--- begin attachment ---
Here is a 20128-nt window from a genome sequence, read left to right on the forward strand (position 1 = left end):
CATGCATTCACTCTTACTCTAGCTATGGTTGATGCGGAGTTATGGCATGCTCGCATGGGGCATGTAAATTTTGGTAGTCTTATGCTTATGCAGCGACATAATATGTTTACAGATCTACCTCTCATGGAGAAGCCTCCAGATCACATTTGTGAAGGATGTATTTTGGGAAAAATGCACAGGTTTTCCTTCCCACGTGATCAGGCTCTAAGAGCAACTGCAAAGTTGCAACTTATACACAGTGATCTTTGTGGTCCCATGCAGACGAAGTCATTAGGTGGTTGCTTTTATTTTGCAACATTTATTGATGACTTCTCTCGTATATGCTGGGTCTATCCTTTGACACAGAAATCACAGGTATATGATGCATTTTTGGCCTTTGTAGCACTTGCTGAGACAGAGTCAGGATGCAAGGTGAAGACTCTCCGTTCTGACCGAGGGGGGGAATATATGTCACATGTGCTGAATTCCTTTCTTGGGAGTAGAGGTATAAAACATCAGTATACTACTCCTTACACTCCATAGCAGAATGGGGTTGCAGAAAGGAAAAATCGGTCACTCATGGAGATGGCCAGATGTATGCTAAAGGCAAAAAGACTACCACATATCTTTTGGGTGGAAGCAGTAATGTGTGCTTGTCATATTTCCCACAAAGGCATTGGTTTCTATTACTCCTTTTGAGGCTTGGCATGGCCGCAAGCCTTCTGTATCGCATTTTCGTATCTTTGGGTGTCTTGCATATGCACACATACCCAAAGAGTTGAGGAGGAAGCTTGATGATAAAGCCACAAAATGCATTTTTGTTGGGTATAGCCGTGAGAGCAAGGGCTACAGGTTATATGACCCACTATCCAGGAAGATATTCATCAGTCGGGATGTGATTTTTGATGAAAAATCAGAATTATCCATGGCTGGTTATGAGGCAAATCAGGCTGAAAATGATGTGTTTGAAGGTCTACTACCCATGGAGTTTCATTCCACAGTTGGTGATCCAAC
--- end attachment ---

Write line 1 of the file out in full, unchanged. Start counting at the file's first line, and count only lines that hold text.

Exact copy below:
Here is a 20128-nt window from a genome sequence, read left to right on the forward strand (position 1 = left end):